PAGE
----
Not a new thought — rather, a timeless one, as demonstrated by this 400-year-old proverb.  Very similar instruction found in the Bible.  Be vigilant in identifying evil for what it is.

On Mixing War and Politics

19 Feb

From the pen of Dr. Thomas Sowell, my favorite writer – an excerpt from a recent column of his titled “Another Galling Betrayal”.  The entire column can be found at



. . . .

If we learn nothing else from the bitter tragedy of the war in Afghanistan, it should be that we should put an end forever to the self-indulgence of thinking that we can engage in “nation-building” and creating “democracy” in countries where nothing resembling democracy has ever existed. . . .

F.A. Hayek said, “We shall not grow wiser until we learn that much that we have done was very foolish.” Nothing is more foolish — and immoral — than sending men into battle to risk their lives winning victories that are later lost by politicians for political reasons.

That started long before the war in Afghanistan. Vietnam was a classic example. Years after that war was over, the Communist victors themselves admitted that they lost militarily in Vietnam, as they knew they would. But they won politically in America, with the help of Americans, including the media — as they also knew they would.

The war in Iraq was more of the same. American troops won that war but our politicians lost the peace. Terrorists have now taken over, and raised Al Qaeda flags, in some Iraqi towns that American troops liberated at the cost of many lives.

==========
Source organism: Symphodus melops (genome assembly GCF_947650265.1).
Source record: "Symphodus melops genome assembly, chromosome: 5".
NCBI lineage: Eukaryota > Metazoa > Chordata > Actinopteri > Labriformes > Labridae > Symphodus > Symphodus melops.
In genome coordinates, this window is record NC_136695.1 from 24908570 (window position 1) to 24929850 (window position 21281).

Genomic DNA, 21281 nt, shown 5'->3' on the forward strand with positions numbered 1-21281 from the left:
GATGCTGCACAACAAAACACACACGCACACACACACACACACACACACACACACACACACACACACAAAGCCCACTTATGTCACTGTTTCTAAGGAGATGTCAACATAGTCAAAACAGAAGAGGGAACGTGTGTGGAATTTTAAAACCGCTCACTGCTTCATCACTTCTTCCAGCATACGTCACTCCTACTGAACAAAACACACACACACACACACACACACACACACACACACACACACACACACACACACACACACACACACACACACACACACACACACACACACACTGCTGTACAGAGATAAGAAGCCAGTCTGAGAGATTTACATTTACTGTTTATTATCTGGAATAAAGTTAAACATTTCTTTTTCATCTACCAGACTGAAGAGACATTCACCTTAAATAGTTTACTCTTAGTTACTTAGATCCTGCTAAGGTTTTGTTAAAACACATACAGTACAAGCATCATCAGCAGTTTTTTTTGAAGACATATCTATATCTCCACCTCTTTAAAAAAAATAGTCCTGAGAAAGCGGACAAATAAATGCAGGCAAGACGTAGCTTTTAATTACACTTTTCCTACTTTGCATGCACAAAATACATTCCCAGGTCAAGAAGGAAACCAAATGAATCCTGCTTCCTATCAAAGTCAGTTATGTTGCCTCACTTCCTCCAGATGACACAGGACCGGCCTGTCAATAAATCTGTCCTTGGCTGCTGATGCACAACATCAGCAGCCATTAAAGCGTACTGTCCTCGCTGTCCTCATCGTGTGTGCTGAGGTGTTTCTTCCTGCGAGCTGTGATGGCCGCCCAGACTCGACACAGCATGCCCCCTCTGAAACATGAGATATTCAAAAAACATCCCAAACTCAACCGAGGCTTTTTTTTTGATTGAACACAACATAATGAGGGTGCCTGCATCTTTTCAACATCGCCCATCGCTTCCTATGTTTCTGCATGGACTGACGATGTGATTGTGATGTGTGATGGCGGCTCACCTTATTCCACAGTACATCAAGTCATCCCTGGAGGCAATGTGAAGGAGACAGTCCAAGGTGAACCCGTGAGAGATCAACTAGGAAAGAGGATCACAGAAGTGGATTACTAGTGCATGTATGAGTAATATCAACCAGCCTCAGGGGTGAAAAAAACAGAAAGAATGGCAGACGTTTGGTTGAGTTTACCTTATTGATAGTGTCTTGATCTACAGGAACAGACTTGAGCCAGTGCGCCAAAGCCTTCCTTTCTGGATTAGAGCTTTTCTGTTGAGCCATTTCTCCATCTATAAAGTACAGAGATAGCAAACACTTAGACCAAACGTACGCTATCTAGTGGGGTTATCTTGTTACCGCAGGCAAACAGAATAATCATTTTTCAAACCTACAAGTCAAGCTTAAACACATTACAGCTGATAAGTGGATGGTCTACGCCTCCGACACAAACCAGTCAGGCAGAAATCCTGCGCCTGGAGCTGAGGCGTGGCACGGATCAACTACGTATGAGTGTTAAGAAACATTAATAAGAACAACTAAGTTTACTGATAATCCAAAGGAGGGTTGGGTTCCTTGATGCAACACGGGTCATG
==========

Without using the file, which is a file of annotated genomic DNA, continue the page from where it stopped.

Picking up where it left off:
How did this happen? It happened much the same way it happened in Afghanistan. We insisted on trying to create a “democracy” in the Middle East — a place with a history going back thousands of years, without a single democracy.

[End of excerpt]

“You can fool . . . .” Quotes

1 Aug

All of us have heard the saying, variously attributed to Abraham Lincoln or to P. T. Barnum,

“You can fool some of the people all of the time, and all the people some of the time, but you can’t fool all the people all of the time.”

Less well-known is this quote from George W. Bush,

“You can fool some of the people all the time, and those are the ones you want to concentrate on.”

But my favorite, and the scariest for us in the Age of Obama, Reid, McConnell, Pelosi, and Boehner, is this from James Thurber (from “The Owl Who Was God”),

“You can fool too many of the people too much of the time.”

More Wise Words from Our Founding Fathers

3 Jul